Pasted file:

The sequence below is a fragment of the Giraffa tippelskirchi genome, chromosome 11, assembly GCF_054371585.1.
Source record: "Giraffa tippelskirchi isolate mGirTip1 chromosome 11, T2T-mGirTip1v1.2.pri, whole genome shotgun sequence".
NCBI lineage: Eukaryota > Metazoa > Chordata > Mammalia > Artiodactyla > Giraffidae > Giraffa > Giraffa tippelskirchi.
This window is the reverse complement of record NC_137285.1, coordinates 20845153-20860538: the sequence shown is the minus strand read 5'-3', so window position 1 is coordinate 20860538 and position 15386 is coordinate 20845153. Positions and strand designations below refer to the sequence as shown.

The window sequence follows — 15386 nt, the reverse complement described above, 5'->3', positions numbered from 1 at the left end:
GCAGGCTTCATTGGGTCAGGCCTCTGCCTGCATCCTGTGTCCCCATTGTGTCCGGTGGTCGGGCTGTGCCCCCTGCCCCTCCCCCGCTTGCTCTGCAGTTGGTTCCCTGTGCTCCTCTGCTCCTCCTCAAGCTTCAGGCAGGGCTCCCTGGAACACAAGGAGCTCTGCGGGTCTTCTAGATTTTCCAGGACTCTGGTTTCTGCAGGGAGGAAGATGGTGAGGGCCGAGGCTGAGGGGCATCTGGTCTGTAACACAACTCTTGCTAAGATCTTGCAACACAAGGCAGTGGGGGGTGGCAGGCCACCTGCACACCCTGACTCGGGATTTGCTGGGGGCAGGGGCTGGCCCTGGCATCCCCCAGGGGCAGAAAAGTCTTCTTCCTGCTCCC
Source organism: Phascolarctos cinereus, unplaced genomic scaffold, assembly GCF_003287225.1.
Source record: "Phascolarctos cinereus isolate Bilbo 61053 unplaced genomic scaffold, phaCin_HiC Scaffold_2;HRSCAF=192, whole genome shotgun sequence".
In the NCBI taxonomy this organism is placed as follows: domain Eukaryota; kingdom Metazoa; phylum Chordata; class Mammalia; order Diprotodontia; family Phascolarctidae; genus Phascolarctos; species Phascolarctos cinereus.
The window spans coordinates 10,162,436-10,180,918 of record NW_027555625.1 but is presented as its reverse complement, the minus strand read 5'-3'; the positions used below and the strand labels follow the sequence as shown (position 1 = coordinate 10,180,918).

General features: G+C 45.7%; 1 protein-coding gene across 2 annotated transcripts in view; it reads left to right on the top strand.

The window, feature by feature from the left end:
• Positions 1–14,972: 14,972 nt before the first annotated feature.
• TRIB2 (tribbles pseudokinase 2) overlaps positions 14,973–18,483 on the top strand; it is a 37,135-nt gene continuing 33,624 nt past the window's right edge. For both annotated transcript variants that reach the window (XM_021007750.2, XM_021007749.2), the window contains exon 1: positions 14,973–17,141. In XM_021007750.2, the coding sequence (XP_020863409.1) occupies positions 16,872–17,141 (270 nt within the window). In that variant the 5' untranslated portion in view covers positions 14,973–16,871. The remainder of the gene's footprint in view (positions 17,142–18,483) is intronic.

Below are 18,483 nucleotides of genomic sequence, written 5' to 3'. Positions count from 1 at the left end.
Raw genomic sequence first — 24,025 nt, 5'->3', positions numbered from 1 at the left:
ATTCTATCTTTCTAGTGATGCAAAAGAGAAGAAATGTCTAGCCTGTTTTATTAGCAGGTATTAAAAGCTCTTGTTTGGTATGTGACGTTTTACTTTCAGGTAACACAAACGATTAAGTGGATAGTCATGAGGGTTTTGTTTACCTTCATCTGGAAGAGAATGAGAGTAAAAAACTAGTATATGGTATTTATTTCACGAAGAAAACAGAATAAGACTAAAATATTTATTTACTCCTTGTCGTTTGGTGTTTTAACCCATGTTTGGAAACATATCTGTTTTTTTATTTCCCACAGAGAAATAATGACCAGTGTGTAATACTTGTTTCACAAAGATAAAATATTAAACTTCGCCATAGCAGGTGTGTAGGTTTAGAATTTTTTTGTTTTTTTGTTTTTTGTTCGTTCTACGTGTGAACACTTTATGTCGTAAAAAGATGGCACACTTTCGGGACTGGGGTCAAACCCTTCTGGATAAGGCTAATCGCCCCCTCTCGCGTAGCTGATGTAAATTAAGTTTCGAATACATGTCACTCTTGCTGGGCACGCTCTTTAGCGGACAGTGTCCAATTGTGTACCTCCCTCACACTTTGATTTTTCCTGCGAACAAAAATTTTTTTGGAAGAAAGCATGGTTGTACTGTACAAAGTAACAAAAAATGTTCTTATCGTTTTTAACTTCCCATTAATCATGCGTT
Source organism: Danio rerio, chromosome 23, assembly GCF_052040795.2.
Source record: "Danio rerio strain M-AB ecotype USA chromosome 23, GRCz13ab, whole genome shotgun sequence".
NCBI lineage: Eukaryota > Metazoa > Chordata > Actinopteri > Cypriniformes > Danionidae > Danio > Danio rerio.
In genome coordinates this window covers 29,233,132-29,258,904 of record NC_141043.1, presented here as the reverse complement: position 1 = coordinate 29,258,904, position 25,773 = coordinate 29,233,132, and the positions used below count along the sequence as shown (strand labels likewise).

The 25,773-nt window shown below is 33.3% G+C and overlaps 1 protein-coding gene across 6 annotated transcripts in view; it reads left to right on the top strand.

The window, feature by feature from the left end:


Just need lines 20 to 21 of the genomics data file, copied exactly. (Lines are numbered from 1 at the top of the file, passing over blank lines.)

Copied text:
NCBI lineage: Eukaryota > Metazoa > Chordata > Actinopteri > Cypriniformes > Danionidae > Danio > Danio rerio.
In genome coordinates this window covers 29,233,132-29,258,904 of record NC_141043.1, presented here as the reverse complement: position 1 = coordinate 29,258,904, position 25,773 = coordinate 29,233,132, and the positions used below count along the sequence as shown (strand labels likewise).